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Being an MSP comes with its own challenges. In the early days, the main way to market was to set up a website with enough search engine optimisation terms in it that anyone looking for what you offer would find you on Google. This was good enough when the market was sparse and most MSPs focused on one service.

Now, things are different. The MSP market has grown – some may say to a point where it is saturated.  Many MSPs offer a range of services to their customers. Being able to sell to the right market is critical – but just how can you do it?

There are three main ways of selling MSP services – and each has its pros and cons.

  1. Web selling. This is just trying to maintain the old way of capturing search terms and capturing passing trade. It can be an incredibly cheap way of selling services. To begin with, no sales force as such is required. Instead, customers can either sign up directly on the website; get in touch with personnel at the MSP via email; or chat to discuss the deal and (hopefully) close it. However, such an approach means that the search terms prospects may be using must be well understood and addressed via the website. This requires a lot of skill and may require outside help in creating the right SEO terms on the site and in the right places.

Such selling is best for simple MSPS with one service that can be heavily focused on throughout the website.

  1. Email selling. I’ve disregarded paper-mail selling, as this is now pretty much dead. However, email selling is also not that effective. By some estimates, the overall open rate on emails is about one in five. The overall response rate on business emails is around three to five percent.  However, it is felt that with adequate effort, this can be boosted to above 10 percent.

What is adequate effort?  It starts with knowing your market and researching who you need to sell to. Then, you need to source the right email lists from reputable sources. Next, you must create a well-crafted email that covers the main points in such a manner that it captures the reader’s attention. Within this can be links to more wordy descriptions and clarification on your website – but do not over explain it in the email itself. Most importantly, the subject of the email must be interesting and address what you are trying to solve in few words.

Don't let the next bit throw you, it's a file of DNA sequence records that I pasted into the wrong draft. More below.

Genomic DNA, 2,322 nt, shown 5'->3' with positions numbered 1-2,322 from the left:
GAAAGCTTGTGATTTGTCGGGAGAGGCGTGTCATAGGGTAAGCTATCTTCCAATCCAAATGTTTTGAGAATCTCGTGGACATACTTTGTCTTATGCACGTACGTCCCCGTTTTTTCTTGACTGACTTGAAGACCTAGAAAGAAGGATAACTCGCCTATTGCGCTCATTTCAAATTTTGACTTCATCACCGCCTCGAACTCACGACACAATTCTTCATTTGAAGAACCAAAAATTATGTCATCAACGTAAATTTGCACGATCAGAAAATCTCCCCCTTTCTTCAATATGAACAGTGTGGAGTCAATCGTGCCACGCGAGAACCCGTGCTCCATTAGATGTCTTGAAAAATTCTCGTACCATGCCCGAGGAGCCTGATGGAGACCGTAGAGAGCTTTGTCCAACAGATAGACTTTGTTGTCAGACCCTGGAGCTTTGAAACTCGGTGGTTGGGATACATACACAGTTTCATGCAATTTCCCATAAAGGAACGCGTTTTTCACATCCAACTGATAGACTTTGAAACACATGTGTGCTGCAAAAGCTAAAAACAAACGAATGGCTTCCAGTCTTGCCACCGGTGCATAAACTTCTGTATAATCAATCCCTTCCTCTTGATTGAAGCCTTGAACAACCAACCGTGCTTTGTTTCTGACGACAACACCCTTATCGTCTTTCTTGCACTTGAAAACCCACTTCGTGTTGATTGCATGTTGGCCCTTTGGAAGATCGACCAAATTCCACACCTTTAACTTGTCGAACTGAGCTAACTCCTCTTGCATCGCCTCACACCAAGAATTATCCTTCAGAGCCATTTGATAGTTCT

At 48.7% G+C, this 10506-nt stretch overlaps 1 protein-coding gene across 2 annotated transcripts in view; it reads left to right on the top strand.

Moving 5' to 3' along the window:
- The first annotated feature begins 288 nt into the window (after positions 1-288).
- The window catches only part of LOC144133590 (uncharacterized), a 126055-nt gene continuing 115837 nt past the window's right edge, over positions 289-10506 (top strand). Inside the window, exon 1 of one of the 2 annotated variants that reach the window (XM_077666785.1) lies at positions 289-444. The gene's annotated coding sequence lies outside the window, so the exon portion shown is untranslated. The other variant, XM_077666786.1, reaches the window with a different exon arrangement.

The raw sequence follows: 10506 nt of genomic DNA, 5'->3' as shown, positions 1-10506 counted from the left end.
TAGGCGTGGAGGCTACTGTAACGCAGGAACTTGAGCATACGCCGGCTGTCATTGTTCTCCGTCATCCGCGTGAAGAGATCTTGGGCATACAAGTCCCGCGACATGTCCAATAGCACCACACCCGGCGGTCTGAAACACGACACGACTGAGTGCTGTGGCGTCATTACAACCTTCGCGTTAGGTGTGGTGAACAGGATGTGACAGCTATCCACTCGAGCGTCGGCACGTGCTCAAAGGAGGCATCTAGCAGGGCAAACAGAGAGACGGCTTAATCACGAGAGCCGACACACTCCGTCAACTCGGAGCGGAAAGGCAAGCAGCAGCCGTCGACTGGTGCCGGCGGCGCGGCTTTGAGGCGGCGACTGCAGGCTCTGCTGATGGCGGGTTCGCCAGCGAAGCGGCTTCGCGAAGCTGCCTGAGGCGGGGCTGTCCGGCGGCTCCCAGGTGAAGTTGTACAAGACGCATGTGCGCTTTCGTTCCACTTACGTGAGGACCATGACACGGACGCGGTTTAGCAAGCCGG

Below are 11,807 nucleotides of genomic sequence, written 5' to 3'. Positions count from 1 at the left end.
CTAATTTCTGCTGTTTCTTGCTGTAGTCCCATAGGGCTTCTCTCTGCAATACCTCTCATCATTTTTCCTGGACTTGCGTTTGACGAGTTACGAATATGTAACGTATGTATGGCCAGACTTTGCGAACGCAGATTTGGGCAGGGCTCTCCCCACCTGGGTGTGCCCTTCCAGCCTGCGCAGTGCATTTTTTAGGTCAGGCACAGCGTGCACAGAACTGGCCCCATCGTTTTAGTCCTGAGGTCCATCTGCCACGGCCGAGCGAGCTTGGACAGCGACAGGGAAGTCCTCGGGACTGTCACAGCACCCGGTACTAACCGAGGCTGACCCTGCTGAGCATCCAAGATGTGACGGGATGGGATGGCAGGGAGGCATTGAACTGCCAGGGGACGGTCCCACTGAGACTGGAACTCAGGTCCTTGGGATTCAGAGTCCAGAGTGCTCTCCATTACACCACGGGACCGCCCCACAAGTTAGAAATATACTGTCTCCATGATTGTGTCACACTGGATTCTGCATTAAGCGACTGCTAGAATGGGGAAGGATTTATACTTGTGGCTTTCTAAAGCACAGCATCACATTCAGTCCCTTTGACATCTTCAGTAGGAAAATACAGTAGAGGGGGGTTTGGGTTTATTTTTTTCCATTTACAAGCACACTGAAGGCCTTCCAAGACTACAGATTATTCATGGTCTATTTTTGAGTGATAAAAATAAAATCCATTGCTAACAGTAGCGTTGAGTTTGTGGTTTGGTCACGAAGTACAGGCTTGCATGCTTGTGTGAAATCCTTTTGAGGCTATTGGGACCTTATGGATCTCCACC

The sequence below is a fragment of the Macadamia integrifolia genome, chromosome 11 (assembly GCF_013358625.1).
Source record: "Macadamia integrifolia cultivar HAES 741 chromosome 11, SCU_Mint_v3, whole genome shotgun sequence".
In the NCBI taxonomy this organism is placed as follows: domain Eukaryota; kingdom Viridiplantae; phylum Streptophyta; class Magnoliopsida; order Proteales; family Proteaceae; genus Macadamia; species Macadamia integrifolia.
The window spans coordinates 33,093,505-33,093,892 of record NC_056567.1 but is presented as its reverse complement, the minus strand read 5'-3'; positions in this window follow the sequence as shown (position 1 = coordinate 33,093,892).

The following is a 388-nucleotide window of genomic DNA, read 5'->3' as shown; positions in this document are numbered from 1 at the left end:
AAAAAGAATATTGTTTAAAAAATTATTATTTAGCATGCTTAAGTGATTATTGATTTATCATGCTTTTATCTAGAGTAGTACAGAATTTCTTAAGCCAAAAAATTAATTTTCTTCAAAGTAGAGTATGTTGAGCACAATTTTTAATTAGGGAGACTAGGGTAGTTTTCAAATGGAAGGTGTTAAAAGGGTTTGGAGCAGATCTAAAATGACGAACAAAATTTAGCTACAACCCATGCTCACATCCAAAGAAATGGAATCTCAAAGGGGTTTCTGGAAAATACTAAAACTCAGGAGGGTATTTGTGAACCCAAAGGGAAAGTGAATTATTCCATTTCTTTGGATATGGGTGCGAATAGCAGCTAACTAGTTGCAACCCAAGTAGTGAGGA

Also, the email must adhere to all the areas, legal and otherwise, that a customer expects.  Check spelling and grammar. Ensure that all opt-out requirements are met and list full contact details for your business, including your address and phone number. Prospects can be put off by simple things – and these are some of the most noticeable items.

Then, when the campaign starts, ensure that you have enough staff to respond.  It may be that the campaign must be carried out in waves to ensure that prospects do not have to wait for a suitable response. If responses come in via free-text emails, make sure that they are read properly and that the issues raised by the prospect are responded to appropriately.  This is no place for templated responses.

Next, ensure that the campaign is monitored and measured. It is

Email can still be a relatively cheap means of selling, if all the processes are followed carefully. It still doesn’t require a lot of people to manage it – but does need a far more focused approach than web selling.

This approach is more suitable for MSPS that have a range of distinct service offerings, where there is little complexity in the sale and prospects are unlikely to have a need for a high-touch sale.

  1. Direct sales. Here, we go back to the way that brick and mortar companies have typically operated. A sales force is employed to identify and chase down customers through outbound telephone calls and face-to-face meetings. This requires an intelligent workforce that is willing to listen carefully to prospects and present them with one or more possible solutions that the MSP can offer.

Obviously, such an approach is not cheap. A sales team is costly to employ and to keep.  Incentives are needed to keep them in your organisation. Targets must be achievable without them leading to income from sales being less than payments to the sales force.

Conversion rates need to be carefully monitored as most direct sales forces will be targeting a relatively small group of prospects. Each one of these targets lost through a non-sale will be very difficult to bring back. Salespeople who have abnormally low conversion rates need to be let go quickly to avoid whole swathes of prospects being lost.

This approach is best suited to high-value, complex MSP sales where what is being sold is more of a solution than a straight-forward service. Expectations must be established that the contract value will be high – leading to this being most suitable for large enterprises or high-end mid-sized businesses in high-value markets, such as pharmaceuticals, high-tech, aerospace or automobile manufacturing.

Of course, these approaches are not mutually exclusive. All MSPs require a website, it would be a mistake not to allow for off-the-page buying to capture passing trade where possible, and emails are a decent way of raising the MSP’s profile – if targeted correctly.

However, as an MSP, you should be looking at where the focus is placed – and how each approach applies to your business model.

Photo: Billion Photos / Shutterstock

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Clive Longbottom

Posted by Clive Longbottom

Clive Longbottom is a UK-based independent commentator on the impact of technology on organizations and was a co-founder and service director at Quocirca. He has also been an ITC industry analyst for more than 20 years.

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